Beware the Innovative Assessment Kool-Aid


By law, teacher evaluations in New York State are required to include student growth scores based on the results of NYS ELA and math tests in grades 3-8. The current NYSUT leadership has failed to lobby for changes to this law and after an outpouring of criticism,  NYSUT Vice President Andy Pallotta recently stated in an email blast that NYSUT “will fight to have APPR thrown on the ash-heap of history.” The current NYSUT leaders running for re-election (including Pallotta) also claim that their “…goal is to permanently decouple all testing from teacher evaluation ratings.

We must be clear in our advocacy – New York State law must be amended to completely decouple the mandatory use any student performance measures from teacher evaluations and from any and all uses that result in punishing schools or school districts. New York State law currently requires that teacher evaluations include the use of a “student performance measure” in the form of student growth scores derived from a value-added model.  While our current performance measures consist of flawed state tests, the law does leave open the possibility of using other, more authentic and innovative types of assessment. So to be clear, decoupling test scores from APPR does not necessarily mean eliminating the use of student assessments and growth scores in teacher evaluations. And this raises the question, when NYSUT leaders voice their support of decoupling test scores from teacher evaluations, does this apply to ALL student performance measures?

As educators and parents know, when high stakes are tied to ANY assessment, no matter how authentic the assessment, the nature of teaching and learning is ultimately corrupted as the goal of instruction becomes tied to “the test” and in the case of a portfolio or project based assessment, the rubric. We also know that the current misuse of assessment data discourages strong teachers from working with the neediest students and has discouraged many from entering the education profession altogether.

Despite the fact that New York State law continues to support the misuse of assessment data, there has been a recent push by some education leaders for New York to adopt the use of “innovative assessments” in our accountability system. In fact, in recent weeks NYSUT leaders have been speaking with local presidents and citing the portfolio assessments used by New York City’s Consortium Schools as an example of how these types of assessments can be successfully implemented. What they fail to point out is the fact NYC Consortium Schools are subject to an accountability waiver. Once subjected to the requirements of New York State law and federal accountability mandates, the assessments used by the Consortium Schools would be unrecognizable.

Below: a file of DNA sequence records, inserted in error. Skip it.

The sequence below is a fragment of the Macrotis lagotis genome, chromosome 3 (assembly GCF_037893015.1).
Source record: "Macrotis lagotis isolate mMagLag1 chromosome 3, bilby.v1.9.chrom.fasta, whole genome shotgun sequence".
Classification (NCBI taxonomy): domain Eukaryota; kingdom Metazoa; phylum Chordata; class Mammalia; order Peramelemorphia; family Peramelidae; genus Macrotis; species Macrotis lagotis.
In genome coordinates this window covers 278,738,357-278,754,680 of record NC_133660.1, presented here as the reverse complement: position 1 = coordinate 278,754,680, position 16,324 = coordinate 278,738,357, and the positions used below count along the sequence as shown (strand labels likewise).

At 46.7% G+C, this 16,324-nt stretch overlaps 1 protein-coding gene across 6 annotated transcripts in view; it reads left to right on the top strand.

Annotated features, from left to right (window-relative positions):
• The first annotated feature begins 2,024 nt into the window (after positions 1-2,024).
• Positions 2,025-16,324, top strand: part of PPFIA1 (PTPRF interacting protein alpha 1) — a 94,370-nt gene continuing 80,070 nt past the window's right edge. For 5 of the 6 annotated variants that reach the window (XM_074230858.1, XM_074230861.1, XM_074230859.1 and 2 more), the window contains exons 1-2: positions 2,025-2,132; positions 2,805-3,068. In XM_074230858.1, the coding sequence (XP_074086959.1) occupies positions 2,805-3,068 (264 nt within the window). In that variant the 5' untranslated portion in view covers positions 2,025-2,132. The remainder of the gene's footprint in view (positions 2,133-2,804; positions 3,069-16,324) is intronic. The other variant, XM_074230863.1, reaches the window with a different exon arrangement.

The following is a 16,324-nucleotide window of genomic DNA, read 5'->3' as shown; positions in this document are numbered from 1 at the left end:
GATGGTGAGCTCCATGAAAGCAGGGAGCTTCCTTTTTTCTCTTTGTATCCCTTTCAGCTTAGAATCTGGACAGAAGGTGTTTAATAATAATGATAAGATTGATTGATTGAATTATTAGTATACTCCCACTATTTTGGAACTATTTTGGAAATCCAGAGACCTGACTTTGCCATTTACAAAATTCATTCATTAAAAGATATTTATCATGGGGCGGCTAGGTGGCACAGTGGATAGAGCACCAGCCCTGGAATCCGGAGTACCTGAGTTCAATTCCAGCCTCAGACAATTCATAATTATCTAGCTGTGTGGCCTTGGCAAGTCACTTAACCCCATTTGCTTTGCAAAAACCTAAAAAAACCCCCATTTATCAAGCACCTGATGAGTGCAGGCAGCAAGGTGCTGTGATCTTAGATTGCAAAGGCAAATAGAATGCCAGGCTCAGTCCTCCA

In order to adopt these innovative assessments, New York will likely have to apply for the Innovative Assessment Pilot allowed under the Every Student Success Act (ESSA). Under ESSA, the pilot would allow up to seven states or consortia of states to pilot “innovative” assessments (including portfolio assessments, project based assessments, and computer adaptive testing) in lieu of the state tests for up to five years. A state would begin by implementing the new assessment in a subset of districts and within five years, implement state wide. While it is unclear if the Regents will support such an application, NYSUT leadership recently expressed its support of ESSA’s Innovative Assessment Pilot to the State Education Department.

ESSA states that under the Pilot, the innovative assessment must “generate results that are valid, reliable and comparable for all students and each subgroup as compared to the results for statewide assessments given to other students.” In other words, ESSA  requires comparability for accountability. For the five years allotted to achieve state-wide implementation of the new assessment model, old state tests must be given in at least one grade each in elementary, middle, and high school. New assessment results must be compared to the old state tests and all must be based on the same state standards and benchmarks, which in NYS are still extremely problematic. By applying for the Innovative Assessment Pilot, we would essentially ensure that changes to the standards and benchmarks cannot take place for another five years.